Dynamic Yield, which builds Amazon-like personalisation for the rest of us, raises $38M

Posted by on 2 November, 2018

This post was originally published on this site

Amazon, one of the world’s largest companies, has transformed the face of commerce in part because it has managed at once to be “The Everything Store” but still with a route into its sea of products that, for most users, surfaces what they might most want to see (and importantly buy or consume). That kind of personalisation has become a goal not just for e-commerce companies, but for any organization running a digital business: users are constantly distracted, and when their attention is caught, they do not want to spend time figuring out what they most want.

Not every business is Amazon, though, so we are seeing a crop of startups emerging that are working on ways to help the rest of the digital world be just as optimised and personalised as Amazon. Now one of them, an Israeli startup called Dynamic Yield, has raised more money as it continues to expand its business, both to more platforms and to more geographies.

The startup’s Series D has now closed off at $38 million, with the inclusion of a $5 million strategic investment from Naver, Korea’s “Google” (it’s the country’s top search portal) that is also behind messaging apps Line and Snow. The plan is for Naver to help bring Dynamic Yield to Korea and Japan, by incorporating its tech into its own services and those of others that work with Naver.

(Personalisation and aggregators are strong magnets for users in Asia and thus big magnets for funding: ByteDance, which provides news aggregation among other services, was recently valued at $75 billion.)

Naver is not the only search engine that has caught sight of Dynamic Yield over the years. Previous investors include Baidu (“the Google of China”), and we’ve heard that when the startup was younger — it was founded in 2011 — Google had tried to acquire it (Dynamic Yield rejected the offer, and it’s been approached for acquisitions numerous times since then).

Other strategic investors include The New York Times and Deutsche Telekom, alongside other backers like Innovation Endeavors, Bessemer Venture Partners, Marker Capital and more.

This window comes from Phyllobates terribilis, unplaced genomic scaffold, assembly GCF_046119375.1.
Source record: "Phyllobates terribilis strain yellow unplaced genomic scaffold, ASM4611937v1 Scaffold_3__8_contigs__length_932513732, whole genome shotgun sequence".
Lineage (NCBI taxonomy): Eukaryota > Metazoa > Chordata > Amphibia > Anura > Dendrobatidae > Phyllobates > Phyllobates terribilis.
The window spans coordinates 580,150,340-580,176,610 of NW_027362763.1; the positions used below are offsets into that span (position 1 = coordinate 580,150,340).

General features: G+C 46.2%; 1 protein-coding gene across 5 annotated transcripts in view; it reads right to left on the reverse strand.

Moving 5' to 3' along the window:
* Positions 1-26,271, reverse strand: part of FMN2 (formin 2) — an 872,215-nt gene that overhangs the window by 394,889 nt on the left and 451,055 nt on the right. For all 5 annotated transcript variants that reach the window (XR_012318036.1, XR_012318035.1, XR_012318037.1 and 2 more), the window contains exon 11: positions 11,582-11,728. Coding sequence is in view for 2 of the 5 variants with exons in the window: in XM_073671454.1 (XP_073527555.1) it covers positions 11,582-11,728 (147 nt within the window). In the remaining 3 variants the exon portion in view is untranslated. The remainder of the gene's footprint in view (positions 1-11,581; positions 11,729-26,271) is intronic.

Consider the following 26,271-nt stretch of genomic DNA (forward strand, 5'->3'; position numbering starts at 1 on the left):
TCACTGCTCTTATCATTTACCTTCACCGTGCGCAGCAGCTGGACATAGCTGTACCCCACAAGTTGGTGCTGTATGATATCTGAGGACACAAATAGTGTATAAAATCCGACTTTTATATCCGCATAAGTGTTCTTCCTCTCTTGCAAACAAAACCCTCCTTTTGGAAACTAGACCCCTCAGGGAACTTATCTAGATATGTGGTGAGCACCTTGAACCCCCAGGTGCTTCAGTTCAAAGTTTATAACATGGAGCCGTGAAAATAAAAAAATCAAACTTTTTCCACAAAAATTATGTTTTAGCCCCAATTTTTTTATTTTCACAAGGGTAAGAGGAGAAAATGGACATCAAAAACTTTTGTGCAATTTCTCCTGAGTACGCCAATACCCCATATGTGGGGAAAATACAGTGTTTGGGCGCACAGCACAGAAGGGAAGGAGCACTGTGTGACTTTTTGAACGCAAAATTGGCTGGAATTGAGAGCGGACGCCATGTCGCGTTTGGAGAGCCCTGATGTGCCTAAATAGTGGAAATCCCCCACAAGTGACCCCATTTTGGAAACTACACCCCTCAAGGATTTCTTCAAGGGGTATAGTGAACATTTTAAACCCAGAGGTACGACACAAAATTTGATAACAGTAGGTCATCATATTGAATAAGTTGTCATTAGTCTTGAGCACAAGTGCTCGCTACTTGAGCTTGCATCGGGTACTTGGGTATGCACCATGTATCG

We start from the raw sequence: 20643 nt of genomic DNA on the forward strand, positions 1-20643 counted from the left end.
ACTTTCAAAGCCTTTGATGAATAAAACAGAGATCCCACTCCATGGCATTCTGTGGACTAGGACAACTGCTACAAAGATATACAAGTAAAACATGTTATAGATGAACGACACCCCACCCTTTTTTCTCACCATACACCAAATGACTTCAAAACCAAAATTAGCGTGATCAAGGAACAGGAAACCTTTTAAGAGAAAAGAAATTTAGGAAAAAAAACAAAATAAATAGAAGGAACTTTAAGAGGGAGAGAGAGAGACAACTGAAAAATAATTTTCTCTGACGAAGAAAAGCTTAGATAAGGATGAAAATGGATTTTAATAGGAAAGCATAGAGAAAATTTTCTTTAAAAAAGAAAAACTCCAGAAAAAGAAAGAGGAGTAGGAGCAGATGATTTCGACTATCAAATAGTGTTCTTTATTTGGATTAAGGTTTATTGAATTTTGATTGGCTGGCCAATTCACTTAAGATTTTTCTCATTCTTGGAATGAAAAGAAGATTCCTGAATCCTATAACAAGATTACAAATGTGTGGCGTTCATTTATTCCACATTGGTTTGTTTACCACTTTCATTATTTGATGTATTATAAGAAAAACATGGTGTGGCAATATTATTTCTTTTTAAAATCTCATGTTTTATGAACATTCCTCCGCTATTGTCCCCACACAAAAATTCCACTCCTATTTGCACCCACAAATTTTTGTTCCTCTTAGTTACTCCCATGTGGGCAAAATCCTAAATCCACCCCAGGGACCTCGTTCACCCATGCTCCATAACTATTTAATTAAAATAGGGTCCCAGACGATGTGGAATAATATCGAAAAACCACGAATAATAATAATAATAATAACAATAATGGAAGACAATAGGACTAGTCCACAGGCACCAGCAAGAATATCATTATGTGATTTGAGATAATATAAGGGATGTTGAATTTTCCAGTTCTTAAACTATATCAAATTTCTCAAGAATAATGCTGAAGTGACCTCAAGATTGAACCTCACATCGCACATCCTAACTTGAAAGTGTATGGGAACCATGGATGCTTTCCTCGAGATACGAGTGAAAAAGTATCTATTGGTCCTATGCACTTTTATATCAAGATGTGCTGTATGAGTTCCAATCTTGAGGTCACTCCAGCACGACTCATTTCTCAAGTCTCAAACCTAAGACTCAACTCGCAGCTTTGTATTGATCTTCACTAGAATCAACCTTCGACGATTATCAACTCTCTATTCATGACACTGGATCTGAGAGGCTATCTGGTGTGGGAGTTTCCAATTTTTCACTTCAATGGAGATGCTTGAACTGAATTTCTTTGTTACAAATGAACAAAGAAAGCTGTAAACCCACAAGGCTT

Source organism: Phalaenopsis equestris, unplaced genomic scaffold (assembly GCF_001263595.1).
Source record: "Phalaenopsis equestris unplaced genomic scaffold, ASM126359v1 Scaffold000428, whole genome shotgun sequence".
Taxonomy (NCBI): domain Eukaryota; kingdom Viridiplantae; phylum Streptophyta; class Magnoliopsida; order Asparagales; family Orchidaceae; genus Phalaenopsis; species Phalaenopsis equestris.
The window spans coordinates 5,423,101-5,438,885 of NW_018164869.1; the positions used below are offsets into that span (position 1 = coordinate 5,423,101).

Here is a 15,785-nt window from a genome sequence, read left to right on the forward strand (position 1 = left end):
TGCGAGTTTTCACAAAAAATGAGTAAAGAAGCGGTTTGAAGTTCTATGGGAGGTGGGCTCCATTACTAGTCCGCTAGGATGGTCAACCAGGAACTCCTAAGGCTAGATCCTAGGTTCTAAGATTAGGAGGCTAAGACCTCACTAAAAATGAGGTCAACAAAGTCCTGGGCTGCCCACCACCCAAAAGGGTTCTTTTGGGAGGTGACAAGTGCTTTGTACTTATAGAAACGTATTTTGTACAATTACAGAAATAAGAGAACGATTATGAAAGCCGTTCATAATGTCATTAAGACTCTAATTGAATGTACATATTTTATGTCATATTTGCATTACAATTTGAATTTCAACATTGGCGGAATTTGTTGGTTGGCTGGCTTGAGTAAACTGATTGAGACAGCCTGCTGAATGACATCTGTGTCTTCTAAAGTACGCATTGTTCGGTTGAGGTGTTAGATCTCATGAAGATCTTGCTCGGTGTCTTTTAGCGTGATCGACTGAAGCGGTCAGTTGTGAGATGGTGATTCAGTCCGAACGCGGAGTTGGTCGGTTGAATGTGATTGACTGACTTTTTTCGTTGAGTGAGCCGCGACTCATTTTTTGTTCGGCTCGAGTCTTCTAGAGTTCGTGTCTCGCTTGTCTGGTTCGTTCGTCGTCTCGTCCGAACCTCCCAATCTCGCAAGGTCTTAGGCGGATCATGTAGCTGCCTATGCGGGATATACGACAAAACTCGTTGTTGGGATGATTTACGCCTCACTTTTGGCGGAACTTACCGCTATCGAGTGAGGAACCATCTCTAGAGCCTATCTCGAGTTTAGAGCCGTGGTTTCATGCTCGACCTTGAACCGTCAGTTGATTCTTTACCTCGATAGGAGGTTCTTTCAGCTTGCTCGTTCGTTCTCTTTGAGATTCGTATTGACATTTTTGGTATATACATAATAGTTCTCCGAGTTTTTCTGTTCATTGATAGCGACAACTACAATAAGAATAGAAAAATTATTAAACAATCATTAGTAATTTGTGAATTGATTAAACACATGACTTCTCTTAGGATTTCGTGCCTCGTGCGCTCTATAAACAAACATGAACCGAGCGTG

Dynamic Yield has raised $85 million to date and is now valued at “hundreds of millions of dollars,” but less than $500 million, a source at the company said, after seeing a strong expansion of its services. 

Dynamic Yield says it works with more than 220 global brands, and its tech reaches 600 million unique users each month, across 10 billion page views and 600 billion “events” on those pages. It claims its AI-based personalisation technology can lift revenues (or other engagement metrics) by 10-15 percent. 

“It makes us an effective tool for surviving in a market where customer acquisition cost keeps getting more expensive,” co-founder and CEO Liad Agmon said in an interview.

Dynamic Yield doesn’t talk about many of its customers on the record — most don’t like to reveal to rivals who they work with, Agmon said.

But they include a number of big brands across e-commerce, travel, finance, media and other segments that use its tech not just to show more targeted products to prospective shoppers, but to help power advertising, recommend content and position the same information to different people in different ways depending on who is viewing it (for example with different headlines).

There are a lot of personalisation and A/B analytics companies in the market today — others include Adobe, Marketo (which is becoming a part of Adobe), Optimizely and many more. Indeed, I’d be very surprised if Amazon is not working on ways of productising its own personalisation tech in a way that is not intrinsically linked to its own marketplace (because some will never want to sell there, and because personalisation can be used for so much more than just e-commerce).

Dynamic Yield, however, claims that it has an edge over these because of how it works.